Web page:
In a speech to visiting young Jews, Benjamin Netanyahu says Israel’s “hand is outstretched to peace,” but he twice makes a fist as he says it.
The 1967 war was not an existential crisis, Israeli scholar Guy Laron tells Wilson Center. “The Israeli general staff quietly knew that they’re going to win the war big.” And the CIA told LBJ the same thing: “If Israel is attacked, it will win in a week.”
Yakov Rabkin’s book “What Is Modern Israel?” is one of the most important critiques of Zionism ever published. Zionism is opposed to Jewish tradition and to liberalism, and it has fostered a deep sense of insecurity in Israeli Jews and made American Jewish leaders into “vassals” of Israel. Critics must overcome the “climate of intellectual terror” to condemn the Zionist ideology.
Among the general US population, the number of those “unreachable” by Israel is 9 percent, but among Jewish college students the number is much higher 13 percent. And that is a “national security issue” for Israel’s future, says Fern Oppenheim of the Brand Israel Group.
A new study by a Zionist organization brings the “devastating” news that young Americans are turning against Israel, including Jews, people of color, and Democrats. So why doesn’t the Democratic Party reflect these changes?
Speakers contradict one another at a Zionist conference on future of Israel in New York. Israeli ambassador says Jews have a right to the West Bank because “winner takes all,” while Israeli rabbi pleads with American Jews to stop backing up rightwingers in Israel.
Israelis live in fear of Palestinians, and speak of a hundred years war. These conditions have produced a militaristic majoritarian culture where everyone admires Trump and even leftwingers dismiss Palestinian human rights concerns. “They have plenty to eat.” Phil Weiss’s observations from a tour on the 50th anniversary of occupation.
Memoirs by American Jews reveal that the 1967 war revolutionized Jewish life: even leftwingers like Joel Kovel were initially swept up in the fear for Israel and excitement over its victory, but those fears helped produce the most powerful force in American Jewish life since: the neoconservatives who, inflamed by memories of the Holocaust, vowed to support Israel in the face of an indifferent world.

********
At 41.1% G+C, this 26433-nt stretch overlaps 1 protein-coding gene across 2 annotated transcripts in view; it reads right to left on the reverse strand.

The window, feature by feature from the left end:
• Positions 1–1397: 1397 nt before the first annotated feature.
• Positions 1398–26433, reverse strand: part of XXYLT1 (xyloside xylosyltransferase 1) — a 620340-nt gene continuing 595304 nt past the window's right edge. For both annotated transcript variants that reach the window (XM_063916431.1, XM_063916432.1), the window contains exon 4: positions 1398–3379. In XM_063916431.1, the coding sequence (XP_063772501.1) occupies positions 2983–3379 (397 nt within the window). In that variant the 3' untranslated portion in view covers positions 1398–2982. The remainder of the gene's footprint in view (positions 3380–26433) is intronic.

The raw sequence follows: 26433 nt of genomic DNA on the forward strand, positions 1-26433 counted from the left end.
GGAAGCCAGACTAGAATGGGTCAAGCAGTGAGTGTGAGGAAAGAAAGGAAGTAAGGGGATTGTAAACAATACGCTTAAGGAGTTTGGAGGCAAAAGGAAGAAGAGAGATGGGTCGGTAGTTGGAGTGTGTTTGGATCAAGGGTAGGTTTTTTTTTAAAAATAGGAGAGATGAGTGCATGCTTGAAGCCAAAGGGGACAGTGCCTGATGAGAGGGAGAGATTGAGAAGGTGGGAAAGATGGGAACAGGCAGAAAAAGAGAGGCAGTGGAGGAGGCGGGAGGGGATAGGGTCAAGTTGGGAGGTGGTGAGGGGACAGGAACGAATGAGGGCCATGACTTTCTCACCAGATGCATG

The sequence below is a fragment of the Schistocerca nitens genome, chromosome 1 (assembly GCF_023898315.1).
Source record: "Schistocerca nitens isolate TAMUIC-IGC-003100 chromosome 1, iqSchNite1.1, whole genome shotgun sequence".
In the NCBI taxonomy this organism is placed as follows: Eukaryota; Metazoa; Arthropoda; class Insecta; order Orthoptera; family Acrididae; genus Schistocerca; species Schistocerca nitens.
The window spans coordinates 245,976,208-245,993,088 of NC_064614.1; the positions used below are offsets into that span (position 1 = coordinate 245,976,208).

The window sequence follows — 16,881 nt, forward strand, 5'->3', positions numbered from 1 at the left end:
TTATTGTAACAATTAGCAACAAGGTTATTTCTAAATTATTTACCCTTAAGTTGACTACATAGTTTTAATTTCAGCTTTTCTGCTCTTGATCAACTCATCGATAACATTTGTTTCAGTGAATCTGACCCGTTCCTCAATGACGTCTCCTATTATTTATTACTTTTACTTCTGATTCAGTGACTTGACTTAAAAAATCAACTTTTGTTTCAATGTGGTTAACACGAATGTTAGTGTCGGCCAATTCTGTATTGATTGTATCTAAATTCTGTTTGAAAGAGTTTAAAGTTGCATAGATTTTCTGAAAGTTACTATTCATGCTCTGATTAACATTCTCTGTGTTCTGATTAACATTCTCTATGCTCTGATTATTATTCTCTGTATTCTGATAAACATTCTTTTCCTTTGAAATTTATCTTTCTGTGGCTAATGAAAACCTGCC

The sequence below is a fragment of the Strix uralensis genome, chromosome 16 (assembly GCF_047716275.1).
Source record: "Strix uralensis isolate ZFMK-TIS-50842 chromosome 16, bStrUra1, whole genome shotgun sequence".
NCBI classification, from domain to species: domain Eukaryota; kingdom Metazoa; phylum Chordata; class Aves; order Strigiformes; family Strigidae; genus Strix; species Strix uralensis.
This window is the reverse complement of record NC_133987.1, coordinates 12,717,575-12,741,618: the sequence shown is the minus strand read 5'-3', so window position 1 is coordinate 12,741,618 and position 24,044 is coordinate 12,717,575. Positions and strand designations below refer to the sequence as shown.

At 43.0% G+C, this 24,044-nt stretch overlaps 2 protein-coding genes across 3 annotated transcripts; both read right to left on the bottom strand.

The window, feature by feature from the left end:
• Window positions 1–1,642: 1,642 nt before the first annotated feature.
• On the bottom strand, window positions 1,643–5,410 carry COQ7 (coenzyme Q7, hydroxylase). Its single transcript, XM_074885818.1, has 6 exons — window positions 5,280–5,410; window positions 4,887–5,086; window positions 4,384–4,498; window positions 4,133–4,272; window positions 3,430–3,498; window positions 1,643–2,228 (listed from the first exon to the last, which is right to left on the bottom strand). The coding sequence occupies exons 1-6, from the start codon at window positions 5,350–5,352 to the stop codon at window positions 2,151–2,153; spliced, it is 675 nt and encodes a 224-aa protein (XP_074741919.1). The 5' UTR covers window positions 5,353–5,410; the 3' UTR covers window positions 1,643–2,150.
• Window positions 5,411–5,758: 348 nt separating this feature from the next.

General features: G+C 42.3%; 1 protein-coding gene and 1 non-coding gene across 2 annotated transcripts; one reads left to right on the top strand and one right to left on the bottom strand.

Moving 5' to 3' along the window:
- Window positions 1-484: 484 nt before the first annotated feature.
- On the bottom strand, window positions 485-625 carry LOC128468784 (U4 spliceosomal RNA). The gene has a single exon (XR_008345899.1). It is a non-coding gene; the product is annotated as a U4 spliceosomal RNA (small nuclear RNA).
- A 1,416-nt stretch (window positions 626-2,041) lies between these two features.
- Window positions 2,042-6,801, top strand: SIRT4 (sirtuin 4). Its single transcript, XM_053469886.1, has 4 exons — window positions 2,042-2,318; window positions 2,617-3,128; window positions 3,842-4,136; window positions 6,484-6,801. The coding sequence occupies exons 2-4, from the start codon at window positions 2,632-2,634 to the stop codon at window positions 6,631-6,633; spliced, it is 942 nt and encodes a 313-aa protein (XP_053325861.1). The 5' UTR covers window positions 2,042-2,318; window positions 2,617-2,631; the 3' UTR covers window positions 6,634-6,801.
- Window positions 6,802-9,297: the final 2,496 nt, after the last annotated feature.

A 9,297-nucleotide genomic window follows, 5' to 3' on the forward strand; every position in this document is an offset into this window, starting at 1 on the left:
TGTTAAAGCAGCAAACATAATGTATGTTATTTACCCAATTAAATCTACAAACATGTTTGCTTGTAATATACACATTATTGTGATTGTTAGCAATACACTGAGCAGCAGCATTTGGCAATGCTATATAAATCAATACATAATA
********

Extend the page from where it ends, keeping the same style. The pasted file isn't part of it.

“We had both written plays about Israel and Palestine that were deemed too political, biased, left wing, angry, anti-Israel, and even anti-Semitic. Artistic directors said they would lose half their boards if they produced our shows and to be fair they probably would.” –Ismail Khalidi and David Zellnik announce a new project for theater pieces on Palestine.
Only a brave, progressive international movement can end the Israeli occupation, Bernie Sanders says, in a video on its 50th anniversary calling for “equality, security, democracy and justice.”
The White House announced that Donald Trump will not move the embassy to Jerusalem at this time so as to advance peace talks. AIPAC and Netanyahu were disappointed by the news. Obama’s former ambassador Dan Shapiro calls for the embassy move later this year, so as to “shatter Pal myth” that Jews don’t have a connection to Jerusalem.
Nathan Thrall has a book out called The Only Force They Understand, arguing that Israel will only end the occupation when it is subject to “severe pressure” from the U.S., but that the U.S. is capable of applying that pressure. Thrall sees a two-state solution as the optimal outcome and says that violence on both sides has actually led Palestinians and Israelis to take steps toward such an outcome.
Phil Weiss shares a photo essay from when Donald Trump visited Jerusalem and the Old City. Israeli security wrapped sites he was visiting with white sheets ala Christo, to keep anyone from seeing him, or disrupting events. There were armed checkpoints for Jewish Israelis, and a surveillance balloon in the sky.